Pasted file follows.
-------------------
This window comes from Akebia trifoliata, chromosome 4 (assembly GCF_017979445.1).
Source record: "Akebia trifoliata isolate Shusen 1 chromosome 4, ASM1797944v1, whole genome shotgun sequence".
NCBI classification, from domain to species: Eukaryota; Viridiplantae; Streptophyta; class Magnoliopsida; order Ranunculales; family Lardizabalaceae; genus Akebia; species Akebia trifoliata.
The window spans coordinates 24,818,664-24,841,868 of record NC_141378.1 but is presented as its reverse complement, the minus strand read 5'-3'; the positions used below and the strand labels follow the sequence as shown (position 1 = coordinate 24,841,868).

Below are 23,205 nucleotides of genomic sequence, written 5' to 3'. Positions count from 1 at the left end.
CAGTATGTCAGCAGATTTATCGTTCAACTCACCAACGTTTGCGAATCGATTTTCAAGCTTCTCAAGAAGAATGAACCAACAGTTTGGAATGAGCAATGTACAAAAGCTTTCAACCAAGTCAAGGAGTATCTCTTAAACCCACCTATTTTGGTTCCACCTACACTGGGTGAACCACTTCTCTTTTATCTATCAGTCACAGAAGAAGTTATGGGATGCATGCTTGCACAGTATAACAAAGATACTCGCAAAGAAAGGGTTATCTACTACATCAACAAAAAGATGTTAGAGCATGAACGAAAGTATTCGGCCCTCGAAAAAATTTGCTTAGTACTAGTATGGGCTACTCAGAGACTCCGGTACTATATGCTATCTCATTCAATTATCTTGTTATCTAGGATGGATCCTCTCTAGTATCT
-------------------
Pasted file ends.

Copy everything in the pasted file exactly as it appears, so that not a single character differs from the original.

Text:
This window comes from Akebia trifoliata, chromosome 4 (assembly GCF_017979445.1).
Source record: "Akebia trifoliata isolate Shusen 1 chromosome 4, ASM1797944v1, whole genome shotgun sequence".
NCBI classification, from domain to species: Eukaryota; Viridiplantae; Streptophyta; class Magnoliopsida; order Ranunculales; family Lardizabalaceae; genus Akebia; species Akebia trifoliata.
The window spans coordinates 24,818,664-24,841,868 of record NC_141378.1 but is presented as its reverse complement, the minus strand read 5'-3'; the positions used below and the strand labels follow the sequence as shown (position 1 = coordinate 24,841,868).

Below are 23,205 nucleotides of genomic sequence, written 5' to 3'. Positions count from 1 at the left end.
CAGTATGTCAGCAGATTTATCGTTCAACTCACCAACGTTTGCGAATCGATTTTCAAGCTTCTCAAGAAGAATGAACCAACAGTTTGGAATGAGCAATGTACAAAAGCTTTCAACCAAGTCAAGGAGTATCTCTTAAACCCACCTATTTTGGTTCCACCTACACTGGGTGAACCACTTCTCTTTTATCTATCAGTCACAGAAGAAGTTATGGGATGCATGCTTGCACAGTATAACAAAGATACTCGCAAAGAAAGGGTTATCTACTACATCAACAAAAAGATGTTAGAGCATGAACGAAAGTATTCGGCCCTCGAAAAAATTTGCTTAGTACTAGTATGGGCTACTCAGAGACTCCGGTACTATATGCTATCTCATTCAATTATCTTGTTATCTAGGATGGATCCTCTCTAGTATCT